Orphan Black returns for a third season on April 18, 2015 (Trailer)
Orphan Black returns for season three in spring 2015 (on BBC America in the U.S. and Space in Canada), but here we have an exclusive first look at the season right here, featuring Sarah Manning (Tatiana Maslany) coming face to face with one of the new male clones (played by Ari Millen) of Project Castor. See Trailer below
The series begins with Sarah Manning, a con artist by trade, witnessing the suicide of a woman, Beth Childs, who appears to be herdoppelgänger. Sarah takes on Beth’s identity and occupation as a police detective after Beth’s death. During the first season, Sarah discovers that she is a clone, that she has many ‘sister’ clones spread throughout North America and Europe, and that someone is plotting to kill them and her. Alongside her foster brother, Felix Dawkins, and two of her fellow clones, Alison Hendrix and Cosima Niehaus, Sarah discovers the origin of the clones: a scientific movement called Neolution. The movement believes that human beings can use scientific knowledge to direct their evolution as a species. The Neolutionists thus advocate eugenics. The movement has an institutional base within the large, influential, and wealthy biotech corporation, the Dyad Institute. The Dyad Institute conducts basic research, lobbies political institutions, and promotes its eugenics program, aided by the clone Rachel Duncan. But it also seeks to profit from the technology the clones embody. It has thus placed “monitors” into the clones’ personal lives, allegedly to study them scientifically but also to keep them under surveillance.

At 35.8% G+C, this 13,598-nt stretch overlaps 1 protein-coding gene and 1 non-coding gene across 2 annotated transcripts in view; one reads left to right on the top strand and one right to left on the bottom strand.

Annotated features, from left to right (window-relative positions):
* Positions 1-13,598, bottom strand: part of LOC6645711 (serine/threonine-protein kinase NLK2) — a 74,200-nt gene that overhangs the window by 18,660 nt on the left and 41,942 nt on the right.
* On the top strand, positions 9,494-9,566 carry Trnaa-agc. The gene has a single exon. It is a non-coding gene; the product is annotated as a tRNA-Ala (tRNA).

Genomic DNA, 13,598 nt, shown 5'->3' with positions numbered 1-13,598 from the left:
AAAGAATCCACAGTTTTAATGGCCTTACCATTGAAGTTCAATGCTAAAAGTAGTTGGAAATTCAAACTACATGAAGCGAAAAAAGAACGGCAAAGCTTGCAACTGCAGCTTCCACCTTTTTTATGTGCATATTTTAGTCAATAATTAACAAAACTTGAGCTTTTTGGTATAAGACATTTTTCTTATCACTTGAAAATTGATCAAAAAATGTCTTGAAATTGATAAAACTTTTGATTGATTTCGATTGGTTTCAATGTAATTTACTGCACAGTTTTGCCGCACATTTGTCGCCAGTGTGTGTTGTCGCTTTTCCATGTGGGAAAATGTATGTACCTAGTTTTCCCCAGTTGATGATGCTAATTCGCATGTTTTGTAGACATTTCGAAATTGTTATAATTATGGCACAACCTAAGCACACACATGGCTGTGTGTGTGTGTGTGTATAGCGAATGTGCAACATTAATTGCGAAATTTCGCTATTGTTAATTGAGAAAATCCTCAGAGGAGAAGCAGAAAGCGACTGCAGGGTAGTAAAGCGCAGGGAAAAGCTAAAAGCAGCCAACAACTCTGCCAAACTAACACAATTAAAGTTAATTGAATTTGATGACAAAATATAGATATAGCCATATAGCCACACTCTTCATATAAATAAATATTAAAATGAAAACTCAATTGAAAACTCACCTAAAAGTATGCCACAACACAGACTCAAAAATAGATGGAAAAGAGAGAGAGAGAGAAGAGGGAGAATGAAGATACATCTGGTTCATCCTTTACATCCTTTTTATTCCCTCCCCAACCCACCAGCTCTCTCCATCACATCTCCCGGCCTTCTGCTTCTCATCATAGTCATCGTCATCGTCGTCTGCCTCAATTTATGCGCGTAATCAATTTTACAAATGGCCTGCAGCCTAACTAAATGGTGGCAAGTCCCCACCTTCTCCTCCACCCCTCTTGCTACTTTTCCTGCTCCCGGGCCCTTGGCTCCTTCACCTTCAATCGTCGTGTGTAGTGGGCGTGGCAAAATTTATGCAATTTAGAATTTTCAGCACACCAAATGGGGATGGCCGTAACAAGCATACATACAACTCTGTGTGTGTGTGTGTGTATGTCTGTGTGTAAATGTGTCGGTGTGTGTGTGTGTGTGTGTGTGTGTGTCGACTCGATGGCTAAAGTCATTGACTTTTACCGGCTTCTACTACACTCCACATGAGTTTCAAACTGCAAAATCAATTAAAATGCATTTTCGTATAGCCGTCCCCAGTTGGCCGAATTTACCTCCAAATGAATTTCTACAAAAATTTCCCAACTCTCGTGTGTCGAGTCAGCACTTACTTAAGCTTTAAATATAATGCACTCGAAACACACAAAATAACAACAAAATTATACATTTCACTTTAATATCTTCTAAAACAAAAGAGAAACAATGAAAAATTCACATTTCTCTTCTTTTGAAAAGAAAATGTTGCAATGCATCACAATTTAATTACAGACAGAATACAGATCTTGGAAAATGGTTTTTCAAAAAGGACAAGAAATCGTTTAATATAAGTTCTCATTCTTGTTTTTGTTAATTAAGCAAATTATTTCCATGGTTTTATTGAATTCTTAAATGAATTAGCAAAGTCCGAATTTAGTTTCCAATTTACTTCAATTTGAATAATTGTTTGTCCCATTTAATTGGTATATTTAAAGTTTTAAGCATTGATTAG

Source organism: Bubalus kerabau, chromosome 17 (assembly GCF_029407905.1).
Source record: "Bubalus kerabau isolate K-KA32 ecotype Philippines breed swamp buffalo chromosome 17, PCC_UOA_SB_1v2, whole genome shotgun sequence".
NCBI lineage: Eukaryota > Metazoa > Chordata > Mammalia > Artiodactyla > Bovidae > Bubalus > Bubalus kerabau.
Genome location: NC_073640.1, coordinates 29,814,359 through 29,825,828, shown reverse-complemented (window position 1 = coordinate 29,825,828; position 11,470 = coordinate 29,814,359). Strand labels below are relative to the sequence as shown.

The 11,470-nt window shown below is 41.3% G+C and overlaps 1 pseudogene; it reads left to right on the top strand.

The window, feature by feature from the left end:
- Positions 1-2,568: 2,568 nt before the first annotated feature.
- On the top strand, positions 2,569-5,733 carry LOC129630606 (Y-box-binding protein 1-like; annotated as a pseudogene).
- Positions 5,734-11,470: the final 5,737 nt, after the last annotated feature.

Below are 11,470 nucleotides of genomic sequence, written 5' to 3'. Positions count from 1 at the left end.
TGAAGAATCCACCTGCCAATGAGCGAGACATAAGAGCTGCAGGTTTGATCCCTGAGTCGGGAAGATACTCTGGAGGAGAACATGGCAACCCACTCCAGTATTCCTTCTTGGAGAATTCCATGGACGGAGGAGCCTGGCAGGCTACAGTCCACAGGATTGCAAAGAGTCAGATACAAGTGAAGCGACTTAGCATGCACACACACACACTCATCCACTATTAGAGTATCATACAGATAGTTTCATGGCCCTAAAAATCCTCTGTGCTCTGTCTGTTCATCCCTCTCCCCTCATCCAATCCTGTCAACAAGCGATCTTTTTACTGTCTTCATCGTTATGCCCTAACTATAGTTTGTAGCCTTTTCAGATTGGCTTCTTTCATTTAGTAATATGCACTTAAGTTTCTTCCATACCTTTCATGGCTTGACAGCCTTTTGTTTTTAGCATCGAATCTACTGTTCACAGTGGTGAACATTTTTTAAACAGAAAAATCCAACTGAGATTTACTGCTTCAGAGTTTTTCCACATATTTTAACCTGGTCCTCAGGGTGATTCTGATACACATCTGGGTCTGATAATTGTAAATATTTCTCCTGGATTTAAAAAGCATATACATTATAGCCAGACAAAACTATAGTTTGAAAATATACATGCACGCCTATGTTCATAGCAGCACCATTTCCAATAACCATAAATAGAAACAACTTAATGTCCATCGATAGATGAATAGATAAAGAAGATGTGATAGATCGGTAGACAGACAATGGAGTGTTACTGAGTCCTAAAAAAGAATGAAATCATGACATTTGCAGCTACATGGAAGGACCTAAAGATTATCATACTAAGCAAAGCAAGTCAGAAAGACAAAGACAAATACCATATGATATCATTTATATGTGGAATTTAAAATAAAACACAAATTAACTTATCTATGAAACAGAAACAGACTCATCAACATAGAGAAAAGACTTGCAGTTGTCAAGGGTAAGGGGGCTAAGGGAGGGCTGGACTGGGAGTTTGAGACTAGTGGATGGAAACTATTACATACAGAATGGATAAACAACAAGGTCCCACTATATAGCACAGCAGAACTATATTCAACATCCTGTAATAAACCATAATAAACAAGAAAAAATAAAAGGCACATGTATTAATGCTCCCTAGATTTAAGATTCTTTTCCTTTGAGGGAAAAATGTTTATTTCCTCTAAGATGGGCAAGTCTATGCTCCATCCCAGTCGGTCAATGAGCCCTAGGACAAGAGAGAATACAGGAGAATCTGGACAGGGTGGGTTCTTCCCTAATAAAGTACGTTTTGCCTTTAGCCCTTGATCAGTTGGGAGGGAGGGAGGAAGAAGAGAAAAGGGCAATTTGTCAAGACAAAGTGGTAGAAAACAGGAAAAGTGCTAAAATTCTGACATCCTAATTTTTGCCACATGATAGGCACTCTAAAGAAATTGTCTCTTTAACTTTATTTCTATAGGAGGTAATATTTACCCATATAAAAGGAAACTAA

Sarah eventually discovers that she’s also wanted by the police and by a secret religious group, the Proletheans. A faction of the Proletheans carries out the clone assassinations. They use a clone, Helena, to kill the other clones. Yet Sarah and Helena share a surrogate birth mother and are twins both genetically and with respect to their early maternal environment. The Proletheans assassinate clones because they believe them to be abominations. Eventually, the Dyad Institute and the Proletheans discover Kira, Sarah’s daughter. Kira’s importance issues from the fact that she is the only-known biological offspring of a clone, all other clones being sterile by design. The plot lines of the series revolve around Sarah and Kira’s efforts to avoid capture by the clearly sinister Neolutionists and Proletheans as well as around the efforts made by each clone to give sense to her life and origin. The attempt to control the creation of human life provides the key or dominant theme which drives the various story lines. A second key theme forms around the intrigues made by the Dyad Group and the Proletheans along with the earlier intrigues made by the authors of Project Leda (see the Greek myth Leda and the Swan) and Mrs. S., Sarah’s foster mother, and her political network. Both themes intersect in the effort to control the creation of human life. Sarah, who matures because of her struggles, defends the bond which exists between parent and child against the Neolutionists and Proletheans.